Geothermal Power, Fat Energy, and Other Energy News

The affect federal subsidies have had on advancing geothermal power development and "fat energy"—the amount of energy required to maintain obese Americans at their excess weight—are among the energy news stories covered in this ongoing feature.


| May/June 1979



057 energy news - geothermal power - Slavomir Valigursky - Fotolia.jpg

Tax breaks and U.S. Department of Energy loan guarantees have advanced the development of geothermal power.


ILLUSTRATION: SLAVOMIR VALIGURSKY/FOTOLIA

The following energy news stories were drawn from multiple sources.


Geothermal Power

Enormous growth in U.S. geothermal development has resulted from tax breaks included in the National Energy Act and loan guarantees provided by the U.S. Department of Energy. Utility companies in the West have already developed "earth power" plants, and the DOE has discovered a promising geothermal source for the East Coast in the Delaware/Maryland peninsula.

Fat Energy

Fat people eat up energy, according to two researchers at the University of Illinois. The pair's calculations show that there are 850 million pounds of excess fat on American men and 1.5 billion on the women of this country. The fossil fuel energy required to provide the food calories to maintain this extra body weight would more than supply the annual residential electrical demands of Boston, Chicago, San Francisco, and Washington, or fuel about 900,000 autos each year!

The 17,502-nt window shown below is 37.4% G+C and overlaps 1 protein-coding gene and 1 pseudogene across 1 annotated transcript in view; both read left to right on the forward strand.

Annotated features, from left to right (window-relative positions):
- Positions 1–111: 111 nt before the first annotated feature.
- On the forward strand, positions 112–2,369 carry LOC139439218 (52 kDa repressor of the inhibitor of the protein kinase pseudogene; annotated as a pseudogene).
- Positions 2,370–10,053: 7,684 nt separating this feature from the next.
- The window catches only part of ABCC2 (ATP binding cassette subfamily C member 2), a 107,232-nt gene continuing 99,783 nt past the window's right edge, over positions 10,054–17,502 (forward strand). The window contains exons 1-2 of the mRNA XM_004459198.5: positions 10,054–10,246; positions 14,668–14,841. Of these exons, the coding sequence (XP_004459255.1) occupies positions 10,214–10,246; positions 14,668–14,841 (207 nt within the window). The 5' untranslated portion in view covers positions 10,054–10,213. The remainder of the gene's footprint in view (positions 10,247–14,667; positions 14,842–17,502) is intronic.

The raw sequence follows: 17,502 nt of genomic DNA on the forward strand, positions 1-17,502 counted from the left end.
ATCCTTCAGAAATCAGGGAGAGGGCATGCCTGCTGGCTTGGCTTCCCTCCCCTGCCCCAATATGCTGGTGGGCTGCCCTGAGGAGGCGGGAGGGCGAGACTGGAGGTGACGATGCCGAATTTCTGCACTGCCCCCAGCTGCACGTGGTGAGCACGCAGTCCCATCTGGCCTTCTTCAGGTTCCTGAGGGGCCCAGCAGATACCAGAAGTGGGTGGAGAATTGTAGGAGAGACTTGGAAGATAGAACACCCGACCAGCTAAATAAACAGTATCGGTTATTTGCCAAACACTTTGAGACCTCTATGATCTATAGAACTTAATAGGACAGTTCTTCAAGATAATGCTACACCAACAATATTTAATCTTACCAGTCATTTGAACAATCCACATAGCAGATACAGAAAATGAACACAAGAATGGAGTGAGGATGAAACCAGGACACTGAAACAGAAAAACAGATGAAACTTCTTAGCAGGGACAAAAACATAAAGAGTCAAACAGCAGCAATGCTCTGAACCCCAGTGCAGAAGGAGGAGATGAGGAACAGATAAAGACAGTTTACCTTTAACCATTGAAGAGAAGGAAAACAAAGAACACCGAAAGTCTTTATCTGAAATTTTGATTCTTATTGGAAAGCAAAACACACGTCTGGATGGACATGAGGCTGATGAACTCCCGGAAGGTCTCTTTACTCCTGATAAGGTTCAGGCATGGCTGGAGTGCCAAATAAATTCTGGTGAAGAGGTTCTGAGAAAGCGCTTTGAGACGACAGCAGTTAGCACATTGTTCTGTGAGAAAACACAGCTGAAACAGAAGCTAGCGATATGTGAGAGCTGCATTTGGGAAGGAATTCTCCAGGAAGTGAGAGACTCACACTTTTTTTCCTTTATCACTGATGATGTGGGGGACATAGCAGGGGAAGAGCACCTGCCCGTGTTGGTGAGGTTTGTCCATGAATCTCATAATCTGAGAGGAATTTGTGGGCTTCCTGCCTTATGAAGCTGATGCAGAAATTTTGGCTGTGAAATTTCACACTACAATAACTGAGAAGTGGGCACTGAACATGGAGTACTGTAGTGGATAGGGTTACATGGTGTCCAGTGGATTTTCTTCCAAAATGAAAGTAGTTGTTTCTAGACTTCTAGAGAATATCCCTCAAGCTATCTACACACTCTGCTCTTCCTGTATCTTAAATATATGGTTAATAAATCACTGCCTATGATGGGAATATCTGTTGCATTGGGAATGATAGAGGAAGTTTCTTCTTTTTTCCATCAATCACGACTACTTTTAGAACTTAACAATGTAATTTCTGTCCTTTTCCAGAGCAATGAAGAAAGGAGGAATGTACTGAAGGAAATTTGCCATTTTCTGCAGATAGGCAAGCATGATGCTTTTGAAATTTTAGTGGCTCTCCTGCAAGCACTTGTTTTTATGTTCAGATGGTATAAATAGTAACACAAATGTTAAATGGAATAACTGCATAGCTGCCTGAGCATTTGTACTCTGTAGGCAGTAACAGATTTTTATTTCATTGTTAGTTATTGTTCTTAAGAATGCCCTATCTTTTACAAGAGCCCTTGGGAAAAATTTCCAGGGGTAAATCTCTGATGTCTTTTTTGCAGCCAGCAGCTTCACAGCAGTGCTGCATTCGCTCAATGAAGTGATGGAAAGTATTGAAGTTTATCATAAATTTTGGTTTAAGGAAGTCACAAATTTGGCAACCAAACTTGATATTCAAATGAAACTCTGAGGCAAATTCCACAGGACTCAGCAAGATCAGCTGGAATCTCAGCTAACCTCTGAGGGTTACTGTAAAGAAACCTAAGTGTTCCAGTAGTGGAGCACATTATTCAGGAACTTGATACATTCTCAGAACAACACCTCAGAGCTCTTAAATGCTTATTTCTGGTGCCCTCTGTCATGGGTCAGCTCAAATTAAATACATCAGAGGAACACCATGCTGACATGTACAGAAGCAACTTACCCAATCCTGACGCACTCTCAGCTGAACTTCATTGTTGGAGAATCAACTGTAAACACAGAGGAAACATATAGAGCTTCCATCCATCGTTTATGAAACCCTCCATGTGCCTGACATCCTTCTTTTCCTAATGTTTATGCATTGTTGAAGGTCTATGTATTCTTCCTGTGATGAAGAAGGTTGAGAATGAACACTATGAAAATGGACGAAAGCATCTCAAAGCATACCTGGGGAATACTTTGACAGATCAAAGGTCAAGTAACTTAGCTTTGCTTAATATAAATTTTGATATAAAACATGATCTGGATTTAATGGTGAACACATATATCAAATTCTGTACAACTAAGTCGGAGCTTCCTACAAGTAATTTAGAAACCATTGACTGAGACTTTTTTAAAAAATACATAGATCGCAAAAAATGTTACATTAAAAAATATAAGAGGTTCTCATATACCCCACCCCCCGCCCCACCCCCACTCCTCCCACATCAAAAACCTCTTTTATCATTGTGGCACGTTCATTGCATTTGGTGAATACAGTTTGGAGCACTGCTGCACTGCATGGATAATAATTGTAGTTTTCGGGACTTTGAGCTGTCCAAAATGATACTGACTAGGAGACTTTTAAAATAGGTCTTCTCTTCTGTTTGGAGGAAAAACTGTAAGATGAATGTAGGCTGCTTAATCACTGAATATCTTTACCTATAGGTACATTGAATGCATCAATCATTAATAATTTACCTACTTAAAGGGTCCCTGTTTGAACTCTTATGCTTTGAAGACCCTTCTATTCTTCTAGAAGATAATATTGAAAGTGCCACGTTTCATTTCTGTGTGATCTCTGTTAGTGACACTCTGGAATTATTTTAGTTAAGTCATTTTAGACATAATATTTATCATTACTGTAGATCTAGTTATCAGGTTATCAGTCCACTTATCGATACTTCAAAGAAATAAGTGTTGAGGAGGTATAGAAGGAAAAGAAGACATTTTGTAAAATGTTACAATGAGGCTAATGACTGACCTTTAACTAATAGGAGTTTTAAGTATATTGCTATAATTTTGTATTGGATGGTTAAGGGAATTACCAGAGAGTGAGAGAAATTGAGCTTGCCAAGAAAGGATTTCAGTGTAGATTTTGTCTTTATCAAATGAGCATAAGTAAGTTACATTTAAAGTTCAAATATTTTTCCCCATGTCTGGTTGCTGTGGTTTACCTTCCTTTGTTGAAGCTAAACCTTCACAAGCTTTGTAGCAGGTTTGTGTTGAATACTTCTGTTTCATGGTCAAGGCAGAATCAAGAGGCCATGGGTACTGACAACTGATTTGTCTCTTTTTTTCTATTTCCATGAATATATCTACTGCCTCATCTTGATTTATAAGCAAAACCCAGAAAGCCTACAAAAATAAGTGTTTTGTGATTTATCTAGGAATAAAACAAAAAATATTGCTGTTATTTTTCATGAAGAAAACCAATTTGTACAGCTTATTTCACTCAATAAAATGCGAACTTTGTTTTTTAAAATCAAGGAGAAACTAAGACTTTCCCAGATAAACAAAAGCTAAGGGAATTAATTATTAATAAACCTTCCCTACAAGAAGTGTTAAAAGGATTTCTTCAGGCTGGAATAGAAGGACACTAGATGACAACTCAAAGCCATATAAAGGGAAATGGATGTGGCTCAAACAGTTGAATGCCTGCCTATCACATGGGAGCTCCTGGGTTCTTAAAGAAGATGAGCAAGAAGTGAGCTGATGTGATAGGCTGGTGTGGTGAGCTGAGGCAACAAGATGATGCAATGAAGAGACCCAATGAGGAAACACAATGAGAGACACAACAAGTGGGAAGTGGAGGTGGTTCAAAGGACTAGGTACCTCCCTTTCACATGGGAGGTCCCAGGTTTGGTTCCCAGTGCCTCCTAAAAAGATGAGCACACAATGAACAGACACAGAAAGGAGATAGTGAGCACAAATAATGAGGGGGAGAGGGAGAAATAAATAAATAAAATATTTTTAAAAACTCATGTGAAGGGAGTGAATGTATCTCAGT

Windjammer Wind Turbine

The Windjammer 475—billed as "the most powerful private wind turbine now operating in the United States"—is a prime attraction at the 150-acre Dorney Amusement Park in Allentown, Pennsylvania. This 101-foot-tall generator with four 75-foot blades has a maximum power output of 225,000 watts, enough to handle an estimated 10-15% of the park's total electric needs! Plans are also underway to use the big turbine to power pumps which will supply the park's extra water needs during the summer months. School groups have been visiting the site for free lectures on alternative energy.

Military Solar

Sun-of-a-gun! The Pentagon's 1979 Military Construction Authorization bill requires the incorporation of optimum solar systems in all new military housing, and in 25% of other new "defense" facilities. This ruling is expected to pour $100 million into the solar products industry each year.

Homemade Heater

A homemade heater—which warms 35 gallons of water in a fireplace and then circulates it through copper pipes—kept contractor Steve Sizemore's three-bedroom house in Bethany, Ohio at a comfortable 70°F during this past winter. With most of the materials purchased at cost and the family doing all the labor, the heating system—which loses about a quart. of water a day—cost only $400.





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